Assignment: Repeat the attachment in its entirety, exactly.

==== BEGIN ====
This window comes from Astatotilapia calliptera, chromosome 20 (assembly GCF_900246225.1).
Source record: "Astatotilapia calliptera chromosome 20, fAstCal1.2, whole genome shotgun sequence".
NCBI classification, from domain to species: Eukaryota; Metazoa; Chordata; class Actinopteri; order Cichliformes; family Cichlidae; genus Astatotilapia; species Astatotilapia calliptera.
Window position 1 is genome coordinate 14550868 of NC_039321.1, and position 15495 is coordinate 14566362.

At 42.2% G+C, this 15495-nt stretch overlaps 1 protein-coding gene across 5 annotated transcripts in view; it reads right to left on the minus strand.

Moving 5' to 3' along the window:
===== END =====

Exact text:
This window comes from Astatotilapia calliptera, chromosome 20 (assembly GCF_900246225.1).
Source record: "Astatotilapia calliptera chromosome 20, fAstCal1.2, whole genome shotgun sequence".
NCBI classification, from domain to species: Eukaryota; Metazoa; Chordata; class Actinopteri; order Cichliformes; family Cichlidae; genus Astatotilapia; species Astatotilapia calliptera.
Window position 1 is genome coordinate 14550868 of NC_039321.1, and position 15495 is coordinate 14566362.

At 42.2% G+C, this 15495-nt stretch overlaps 1 protein-coding gene across 5 annotated transcripts in view; it reads right to left on the minus strand.

Moving 5' to 3' along the window: